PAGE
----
A rare case of cerebrovascular accident in a child with cerebral malaria, East Africa: a case report

Edwin Joseph Shewiyo, Kenan Bosco Nyalile, Adnan Sadiq, Beatrice Elimringi Maringo, Faith Alexander Mosha, Ronald Mwitalemi Mbwasi, Deborah Nerey Mchaile, Aisa Mamuu Shayo, Sia Emmanueli Msuya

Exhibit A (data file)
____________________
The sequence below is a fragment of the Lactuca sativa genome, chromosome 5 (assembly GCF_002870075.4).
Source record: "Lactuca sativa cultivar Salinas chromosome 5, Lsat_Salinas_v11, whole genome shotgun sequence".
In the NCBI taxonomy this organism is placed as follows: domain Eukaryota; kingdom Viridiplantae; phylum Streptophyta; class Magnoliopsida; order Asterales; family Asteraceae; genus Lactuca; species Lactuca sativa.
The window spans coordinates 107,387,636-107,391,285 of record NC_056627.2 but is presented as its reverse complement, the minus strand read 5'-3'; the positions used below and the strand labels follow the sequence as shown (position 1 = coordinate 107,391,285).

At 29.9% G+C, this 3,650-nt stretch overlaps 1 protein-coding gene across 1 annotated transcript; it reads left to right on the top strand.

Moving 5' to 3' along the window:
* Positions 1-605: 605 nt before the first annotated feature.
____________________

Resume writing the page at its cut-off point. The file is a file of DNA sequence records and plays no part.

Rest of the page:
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Malaria is a life-threatening disease caused by female anopheles´ mosquitoes. In 2019, there were an estimated 229 million cases and 409,000 death of malaria worldwide. About 94% of malaria cases and deaths were from Africa, six African countries accounted for approximately half of all malaria deaths worldwide, including Tanzania (5%). The main complications of severe malaria are cerebral malaria, pulmonary edema, acute renal failure, severe anemia, bleeding, acidosis, hypoglycemia and rarely cerebral accident. Cerebral malaria is associated with neurological sequelae such as cortical blindness, ataxia, hemiparesis, tetraparesis, epilepsy, memory impairment, cognitive, language and behavioral problems. A 2 year old boy presented with convulsions, high grade fever, non-projectile vomiting, anaemia, left sided hemiplegia and right sided hemiparesis, the child was mRDT positive blood smear showed hyperparasetimia, and the CT scan showed hypoperfusion on the right basal and thalamus regions, our patient also had history of incomplete antimalarial therapy. The child was treated with artesunate injections, intravenous antibiotics, paracetamol for the fevers, and sodium valproate which relieved the seizures, he was also kept on physiotherapy, improved after 10 days, and he regained full neurological functions and was discharged home